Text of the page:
How in God's name does a magazine like Allure survive year after Creme de la Mer-laden year? Well, besides lots of quid pro quo between advertisers and beauty editors, the continued durability of the magazine owes a lot to Linda Wells, who went from being a Connecticut-born, über-blonde beauty/style reporter for the NY Times to a 5th Avenue-residing, über-blonde editor of Si Newhouse's paean to everything pretty, polished, or associated with Patricia Wexler. After the jump, graphologist Sheila Kurtz analyzes Wells' tomato-red scribble (try the aptly-named Fifth Avenue from Essie Cosmetics, $8, to get the look at home!) and finds that behind the fine lines and plumped-up curves lurks a judgmental, direct, suprisingly-deep thinker who is most definitely set in her WASP-y ways.
What stands out in this signature is that you cannot read Linda Wells' first name. The form she uses seems to be a series of poetic sweeps. There is a hook at the end, a sign of tenacity. The writer will hold on tightly to hard-won gains and whatever else is important to her. There is a slash at the top of the first-name form, an indication of impatience, perhaps born in frustration, perhaps annoyance with a slow pace, perhaps with too many duties and details.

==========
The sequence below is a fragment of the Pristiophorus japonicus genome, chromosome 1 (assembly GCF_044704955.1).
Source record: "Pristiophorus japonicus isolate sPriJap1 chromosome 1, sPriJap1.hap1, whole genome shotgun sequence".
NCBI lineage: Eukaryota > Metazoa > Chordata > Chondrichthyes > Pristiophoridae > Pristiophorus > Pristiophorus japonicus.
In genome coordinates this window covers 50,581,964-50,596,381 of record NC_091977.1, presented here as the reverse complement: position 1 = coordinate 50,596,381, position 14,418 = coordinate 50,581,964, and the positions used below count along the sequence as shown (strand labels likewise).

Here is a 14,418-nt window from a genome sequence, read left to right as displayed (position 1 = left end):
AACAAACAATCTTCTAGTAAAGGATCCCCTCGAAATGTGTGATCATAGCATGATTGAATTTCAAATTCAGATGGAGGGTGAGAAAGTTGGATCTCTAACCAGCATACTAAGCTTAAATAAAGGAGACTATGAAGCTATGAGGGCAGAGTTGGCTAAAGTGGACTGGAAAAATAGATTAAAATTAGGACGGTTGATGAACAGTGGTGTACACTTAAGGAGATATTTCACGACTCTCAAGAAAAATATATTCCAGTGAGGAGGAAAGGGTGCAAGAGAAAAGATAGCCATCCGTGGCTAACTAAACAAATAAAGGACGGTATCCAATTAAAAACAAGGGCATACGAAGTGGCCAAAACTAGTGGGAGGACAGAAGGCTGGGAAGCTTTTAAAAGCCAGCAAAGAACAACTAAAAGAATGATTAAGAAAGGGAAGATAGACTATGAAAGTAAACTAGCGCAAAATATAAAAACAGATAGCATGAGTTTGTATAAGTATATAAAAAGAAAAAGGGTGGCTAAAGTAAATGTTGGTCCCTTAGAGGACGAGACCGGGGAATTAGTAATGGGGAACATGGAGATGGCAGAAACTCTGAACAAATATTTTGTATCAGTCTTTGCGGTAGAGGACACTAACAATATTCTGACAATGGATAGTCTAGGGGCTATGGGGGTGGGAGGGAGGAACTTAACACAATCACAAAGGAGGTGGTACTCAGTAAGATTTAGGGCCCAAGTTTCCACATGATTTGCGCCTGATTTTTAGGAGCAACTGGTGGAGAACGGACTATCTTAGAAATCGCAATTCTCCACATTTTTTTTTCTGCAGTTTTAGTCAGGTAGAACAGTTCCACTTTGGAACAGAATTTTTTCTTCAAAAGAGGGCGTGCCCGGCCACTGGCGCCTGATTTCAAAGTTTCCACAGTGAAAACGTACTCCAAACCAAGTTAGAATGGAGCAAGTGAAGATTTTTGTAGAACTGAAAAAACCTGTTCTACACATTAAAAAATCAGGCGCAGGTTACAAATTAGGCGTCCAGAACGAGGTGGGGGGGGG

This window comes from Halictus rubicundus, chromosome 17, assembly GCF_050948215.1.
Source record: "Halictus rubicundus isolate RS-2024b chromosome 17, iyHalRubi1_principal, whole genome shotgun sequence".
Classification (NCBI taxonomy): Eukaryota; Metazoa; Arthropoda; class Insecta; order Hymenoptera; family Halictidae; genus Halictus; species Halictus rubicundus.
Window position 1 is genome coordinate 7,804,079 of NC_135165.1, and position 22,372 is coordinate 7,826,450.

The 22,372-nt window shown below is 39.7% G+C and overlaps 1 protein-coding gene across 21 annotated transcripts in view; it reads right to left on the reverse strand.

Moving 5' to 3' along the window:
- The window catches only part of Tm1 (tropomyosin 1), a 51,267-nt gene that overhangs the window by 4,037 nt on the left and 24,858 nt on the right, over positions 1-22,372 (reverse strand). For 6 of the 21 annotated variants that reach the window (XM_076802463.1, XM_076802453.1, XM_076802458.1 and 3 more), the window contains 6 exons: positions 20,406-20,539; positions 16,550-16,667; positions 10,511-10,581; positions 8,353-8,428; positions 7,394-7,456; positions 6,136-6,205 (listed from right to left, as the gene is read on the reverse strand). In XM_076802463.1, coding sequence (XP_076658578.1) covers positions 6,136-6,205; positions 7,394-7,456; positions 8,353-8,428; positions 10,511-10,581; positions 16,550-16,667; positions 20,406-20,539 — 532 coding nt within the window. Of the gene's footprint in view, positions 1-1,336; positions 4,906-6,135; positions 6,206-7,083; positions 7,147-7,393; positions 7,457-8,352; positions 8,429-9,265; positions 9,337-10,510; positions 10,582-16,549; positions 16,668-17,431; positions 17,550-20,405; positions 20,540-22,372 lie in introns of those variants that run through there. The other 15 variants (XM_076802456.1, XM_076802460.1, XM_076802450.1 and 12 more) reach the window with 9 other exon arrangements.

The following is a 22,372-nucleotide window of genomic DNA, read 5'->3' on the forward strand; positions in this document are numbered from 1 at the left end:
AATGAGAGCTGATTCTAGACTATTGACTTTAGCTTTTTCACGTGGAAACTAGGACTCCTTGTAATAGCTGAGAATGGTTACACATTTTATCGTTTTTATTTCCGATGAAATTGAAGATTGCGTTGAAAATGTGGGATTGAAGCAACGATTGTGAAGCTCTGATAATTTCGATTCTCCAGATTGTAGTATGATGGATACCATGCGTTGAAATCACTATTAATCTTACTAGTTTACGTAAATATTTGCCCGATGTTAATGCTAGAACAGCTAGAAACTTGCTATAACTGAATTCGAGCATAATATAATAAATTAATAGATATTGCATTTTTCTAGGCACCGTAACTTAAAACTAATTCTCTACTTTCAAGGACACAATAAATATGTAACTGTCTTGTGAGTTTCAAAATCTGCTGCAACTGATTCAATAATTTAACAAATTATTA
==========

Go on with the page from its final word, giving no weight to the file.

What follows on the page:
This writer communicates directly and does not like to waste time. The roundedness of the forms is a sign of methodical thinking, where the writer steps from one fact to another and another to reach a logical conclusion.
However, the last name, Wells, is clear and readable.
The "e" loop is closed, a sign that the writer filters new ideas through a screen of prejudgments and/or preconceptions.
One "l" of the two l's shows a narrow loop, a sign of some proficiency in abstract thinking (music, mathematics, philosophy).
The small loop visible in the middle of the "W" is a sign that that the writer tends to worry an issue (and gets impatient with herself and others) until the issue is resolved.